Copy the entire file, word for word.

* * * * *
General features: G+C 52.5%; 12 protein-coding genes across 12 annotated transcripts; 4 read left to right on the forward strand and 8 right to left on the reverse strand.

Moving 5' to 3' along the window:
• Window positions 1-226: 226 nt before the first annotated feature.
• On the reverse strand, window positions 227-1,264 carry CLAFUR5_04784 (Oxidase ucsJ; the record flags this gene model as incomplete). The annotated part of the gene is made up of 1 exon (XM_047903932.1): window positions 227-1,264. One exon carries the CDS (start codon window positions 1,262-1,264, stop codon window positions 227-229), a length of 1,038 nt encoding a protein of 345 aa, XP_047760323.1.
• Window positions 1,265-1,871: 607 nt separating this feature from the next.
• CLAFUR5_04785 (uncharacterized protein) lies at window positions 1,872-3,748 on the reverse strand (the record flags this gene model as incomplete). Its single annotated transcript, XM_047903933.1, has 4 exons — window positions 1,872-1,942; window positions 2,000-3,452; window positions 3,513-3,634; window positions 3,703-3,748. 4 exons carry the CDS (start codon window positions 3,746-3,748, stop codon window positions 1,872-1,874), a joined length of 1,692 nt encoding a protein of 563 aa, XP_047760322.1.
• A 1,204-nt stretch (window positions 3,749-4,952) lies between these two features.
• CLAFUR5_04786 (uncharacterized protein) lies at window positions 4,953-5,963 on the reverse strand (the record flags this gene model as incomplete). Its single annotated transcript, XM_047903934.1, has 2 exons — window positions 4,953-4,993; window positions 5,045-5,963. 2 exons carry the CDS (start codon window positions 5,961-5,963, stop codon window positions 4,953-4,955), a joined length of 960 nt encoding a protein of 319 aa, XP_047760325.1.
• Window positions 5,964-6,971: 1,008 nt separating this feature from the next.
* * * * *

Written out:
General features: G+C 52.5%; 12 protein-coding genes across 12 annotated transcripts; 4 read left to right on the forward strand and 8 right to left on the reverse strand.

Moving 5' to 3' along the window:
• Window positions 1-226: 226 nt before the first annotated feature.
• On the reverse strand, window positions 227-1,264 carry CLAFUR5_04784 (Oxidase ucsJ; the record flags this gene model as incomplete). The annotated part of the gene is made up of 1 exon (XM_047903932.1): window positions 227-1,264. One exon carries the CDS (start codon window positions 1,262-1,264, stop codon window positions 227-229), a length of 1,038 nt encoding a protein of 345 aa, XP_047760323.1.
• Window positions 1,265-1,871: 607 nt separating this feature from the next.
• CLAFUR5_04785 (uncharacterized protein) lies at window positions 1,872-3,748 on the reverse strand (the record flags this gene model as incomplete). Its single annotated transcript, XM_047903933.1, has 4 exons — window positions 1,872-1,942; window positions 2,000-3,452; window positions 3,513-3,634; window positions 3,703-3,748. 4 exons carry the CDS (start codon window positions 3,746-3,748, stop codon window positions 1,872-1,874), a joined length of 1,692 nt encoding a protein of 563 aa, XP_047760322.1.
• A 1,204-nt stretch (window positions 3,749-4,952) lies between these two features.
• CLAFUR5_04786 (uncharacterized protein) lies at window positions 4,953-5,963 on the reverse strand (the record flags this gene model as incomplete). Its single annotated transcript, XM_047903934.1, has 2 exons — window positions 4,953-4,993; window positions 5,045-5,963. 2 exons carry the CDS (start codon window positions 5,961-5,963, stop codon window positions 4,953-4,955), a joined length of 960 nt encoding a protein of 319 aa, XP_047760325.1.
• Window positions 5,964-6,971: 1,008 nt separating this feature from the next.